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Tuesday, September 20, 2011

Speed Up To Slow Down

Slo-Mo Video • What You Get Isn’t What You Got • False Magnification?

Labels: ColumnTech Tips

A rafting adventure on the Arkansas River is the perfect subject for slow-motion video. The fastest shutter speed on my Canon DSLR's video mode is 1⁄4000 sec.—plenty fast to stop the action in each frame of the video, which is captured at 60 frames per second, then rendered for viewing in slow motion.

Slo-Mo Video
Q I see videos on TV and YouTube that show the subject in slow motion. Are these photographers using special cameras and software, or can I do this with my DSLR's HD video? I'm especially interested in using this technique for flying birds and wildlife.
J. Crawford
Via the Internet

A I've always been fascinated by slow-motion films that allow us to see what the human eye and brain can't normally discern. So one of the best things about the newer DSLRs with high-definition video is that they offer us mere mortal photographers the opportunity to capture some great slow-motion footage. Here's how to get the best results.

First, it's best to capture the video with the camera set to 60 frames per second (fps) rather than the normal 30 fps. Depending upon your camera, this will probably mean a bit less resolution because, at the higher capture speed, most DSLRs shoot at 720p instead of 1080p. This isn't a big problem because 720p video still looks great on your computer screen or HDTV, but I'm sure that we'll see DSLR video with 1080p at 60 fps soon or maybe even 120 fps at 720p.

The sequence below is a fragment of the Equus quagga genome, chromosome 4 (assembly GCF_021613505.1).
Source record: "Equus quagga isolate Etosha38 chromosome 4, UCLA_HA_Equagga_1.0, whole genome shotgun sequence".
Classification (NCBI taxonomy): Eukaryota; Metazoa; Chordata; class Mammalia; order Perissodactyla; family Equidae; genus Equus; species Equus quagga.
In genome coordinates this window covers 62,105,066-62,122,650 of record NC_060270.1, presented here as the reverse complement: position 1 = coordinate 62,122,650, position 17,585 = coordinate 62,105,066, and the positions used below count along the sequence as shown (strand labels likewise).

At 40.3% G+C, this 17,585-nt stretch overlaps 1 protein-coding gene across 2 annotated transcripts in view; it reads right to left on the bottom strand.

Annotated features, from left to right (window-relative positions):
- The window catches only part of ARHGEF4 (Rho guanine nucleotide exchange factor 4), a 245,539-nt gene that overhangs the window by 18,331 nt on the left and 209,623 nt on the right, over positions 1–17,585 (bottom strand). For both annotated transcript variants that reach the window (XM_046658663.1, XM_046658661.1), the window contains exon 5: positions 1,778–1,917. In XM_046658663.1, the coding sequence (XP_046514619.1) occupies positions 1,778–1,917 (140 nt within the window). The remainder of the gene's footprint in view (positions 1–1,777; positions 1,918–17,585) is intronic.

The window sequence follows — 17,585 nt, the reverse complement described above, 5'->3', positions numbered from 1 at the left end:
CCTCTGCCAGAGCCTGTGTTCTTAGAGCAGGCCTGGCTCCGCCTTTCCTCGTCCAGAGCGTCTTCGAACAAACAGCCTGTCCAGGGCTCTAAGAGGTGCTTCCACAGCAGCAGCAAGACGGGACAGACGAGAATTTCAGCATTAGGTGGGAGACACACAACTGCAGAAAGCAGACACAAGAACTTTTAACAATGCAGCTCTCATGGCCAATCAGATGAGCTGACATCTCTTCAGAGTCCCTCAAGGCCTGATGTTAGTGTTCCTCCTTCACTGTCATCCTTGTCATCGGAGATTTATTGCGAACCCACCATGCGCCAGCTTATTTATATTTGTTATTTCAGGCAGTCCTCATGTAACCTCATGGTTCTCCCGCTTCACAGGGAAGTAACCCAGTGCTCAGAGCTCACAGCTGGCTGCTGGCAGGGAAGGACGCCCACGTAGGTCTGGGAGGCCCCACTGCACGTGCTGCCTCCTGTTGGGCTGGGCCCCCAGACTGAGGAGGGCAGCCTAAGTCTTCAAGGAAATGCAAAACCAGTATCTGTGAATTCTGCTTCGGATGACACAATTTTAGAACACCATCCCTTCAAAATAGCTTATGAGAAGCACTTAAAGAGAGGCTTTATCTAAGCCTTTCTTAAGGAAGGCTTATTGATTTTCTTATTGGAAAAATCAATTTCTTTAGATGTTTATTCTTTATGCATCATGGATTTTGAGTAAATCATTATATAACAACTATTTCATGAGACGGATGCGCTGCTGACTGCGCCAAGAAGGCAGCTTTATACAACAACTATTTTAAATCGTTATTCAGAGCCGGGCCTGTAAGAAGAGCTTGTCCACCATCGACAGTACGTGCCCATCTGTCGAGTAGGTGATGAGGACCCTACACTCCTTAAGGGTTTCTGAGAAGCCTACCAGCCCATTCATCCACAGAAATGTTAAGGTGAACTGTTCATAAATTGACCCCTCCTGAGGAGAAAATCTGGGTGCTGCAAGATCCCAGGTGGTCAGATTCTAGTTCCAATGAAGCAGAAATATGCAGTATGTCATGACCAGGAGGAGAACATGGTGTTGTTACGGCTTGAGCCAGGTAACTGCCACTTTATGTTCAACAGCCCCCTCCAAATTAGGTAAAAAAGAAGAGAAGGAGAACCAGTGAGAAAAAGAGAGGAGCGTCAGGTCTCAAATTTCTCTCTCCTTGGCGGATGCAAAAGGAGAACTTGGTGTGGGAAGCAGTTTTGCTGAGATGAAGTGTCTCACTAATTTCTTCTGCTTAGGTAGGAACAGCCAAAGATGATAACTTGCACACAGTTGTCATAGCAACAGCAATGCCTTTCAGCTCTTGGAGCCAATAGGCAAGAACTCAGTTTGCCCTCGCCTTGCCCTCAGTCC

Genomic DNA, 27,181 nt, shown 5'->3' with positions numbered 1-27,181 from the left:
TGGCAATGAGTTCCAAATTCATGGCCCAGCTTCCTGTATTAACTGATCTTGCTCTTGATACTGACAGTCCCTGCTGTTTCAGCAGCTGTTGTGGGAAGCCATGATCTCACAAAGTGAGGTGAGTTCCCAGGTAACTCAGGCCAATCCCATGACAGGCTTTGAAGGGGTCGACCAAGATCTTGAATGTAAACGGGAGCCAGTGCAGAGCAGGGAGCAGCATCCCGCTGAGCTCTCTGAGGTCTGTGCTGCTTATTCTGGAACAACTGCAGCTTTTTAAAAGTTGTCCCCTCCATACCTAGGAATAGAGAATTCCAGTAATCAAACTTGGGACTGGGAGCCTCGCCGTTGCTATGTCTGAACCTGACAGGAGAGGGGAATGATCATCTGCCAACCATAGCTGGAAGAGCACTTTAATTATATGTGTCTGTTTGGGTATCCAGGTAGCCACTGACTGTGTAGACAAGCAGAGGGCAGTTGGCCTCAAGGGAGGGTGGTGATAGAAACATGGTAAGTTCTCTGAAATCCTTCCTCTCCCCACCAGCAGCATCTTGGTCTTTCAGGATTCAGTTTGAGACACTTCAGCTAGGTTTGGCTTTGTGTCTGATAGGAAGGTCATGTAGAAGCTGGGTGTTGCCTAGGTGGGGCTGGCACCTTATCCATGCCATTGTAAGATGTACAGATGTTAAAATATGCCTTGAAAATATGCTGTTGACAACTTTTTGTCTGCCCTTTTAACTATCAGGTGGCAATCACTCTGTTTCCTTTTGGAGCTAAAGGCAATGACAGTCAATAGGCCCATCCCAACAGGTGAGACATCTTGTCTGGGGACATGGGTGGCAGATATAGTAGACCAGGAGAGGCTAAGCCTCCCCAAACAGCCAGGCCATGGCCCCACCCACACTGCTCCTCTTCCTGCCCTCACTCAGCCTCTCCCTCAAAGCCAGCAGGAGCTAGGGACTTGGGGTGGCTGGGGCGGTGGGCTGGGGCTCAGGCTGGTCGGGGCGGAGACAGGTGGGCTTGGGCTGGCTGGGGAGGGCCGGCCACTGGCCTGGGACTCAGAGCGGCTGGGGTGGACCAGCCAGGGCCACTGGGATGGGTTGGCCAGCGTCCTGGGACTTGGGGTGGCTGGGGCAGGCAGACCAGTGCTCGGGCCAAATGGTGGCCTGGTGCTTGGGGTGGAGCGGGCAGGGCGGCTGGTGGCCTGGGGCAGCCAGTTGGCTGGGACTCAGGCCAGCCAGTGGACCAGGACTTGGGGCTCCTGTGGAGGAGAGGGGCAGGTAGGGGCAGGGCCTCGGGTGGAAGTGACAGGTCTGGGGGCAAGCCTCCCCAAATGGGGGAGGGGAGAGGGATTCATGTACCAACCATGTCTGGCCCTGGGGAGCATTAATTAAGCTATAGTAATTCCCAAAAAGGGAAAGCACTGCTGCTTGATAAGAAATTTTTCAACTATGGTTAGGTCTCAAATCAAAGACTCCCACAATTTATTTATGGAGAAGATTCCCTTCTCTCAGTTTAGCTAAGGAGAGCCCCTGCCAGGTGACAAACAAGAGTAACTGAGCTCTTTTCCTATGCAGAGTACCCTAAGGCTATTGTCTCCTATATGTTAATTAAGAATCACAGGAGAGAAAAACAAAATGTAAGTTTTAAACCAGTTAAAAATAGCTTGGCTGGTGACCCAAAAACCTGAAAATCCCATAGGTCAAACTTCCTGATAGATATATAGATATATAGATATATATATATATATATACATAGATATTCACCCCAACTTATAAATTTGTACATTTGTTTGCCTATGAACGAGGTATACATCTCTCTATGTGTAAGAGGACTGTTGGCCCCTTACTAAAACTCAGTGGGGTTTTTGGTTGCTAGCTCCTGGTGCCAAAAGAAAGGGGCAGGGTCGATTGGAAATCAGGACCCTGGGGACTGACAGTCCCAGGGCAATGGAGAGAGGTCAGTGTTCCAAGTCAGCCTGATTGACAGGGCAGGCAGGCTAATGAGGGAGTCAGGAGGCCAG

Second, set the video function on manual and choose a fast shutter speed for each frame of the video. When the video is slowed down, each frame needs to be sharp. The normal shutter frame rate for video is from 1⁄30 to 1⁄60 sec., but this isn't fast enough to stop action with a fast-moving subject, so every frame would be blurred. Keep in mind also that if the shutter speed is significantly faster than the frame capture rate, the action may not be smoothly portrayed when rendered in slow motion due to the blank time between each capture. Thus, your capture rate and shutter speed are variables you need to consider in the context of the subject's speed of movement and the ambient conditions. To attain faster shutter speeds in the video, the photographer can raise the ISO of the camera and possibly set a larger lens opening.

The third component is the rendering software where the viewing speed can be set for slow motion. I've been using Apple iMovie to render my video, but other programs, such as Adobe Premiere Elements and Apple Final Cut Pro X, have the same capability. If you want to take this to the next level, there are plug-ins for Final Cut Pro X that will smooth transitions in slower renderings.

So the answer is yes; you can produce great slow-motion video with a video-capable DSLR, especially those shooting at 60 fps, and basic video-rendering software. Now all you need is an action subject that lends itself to slo-mo.


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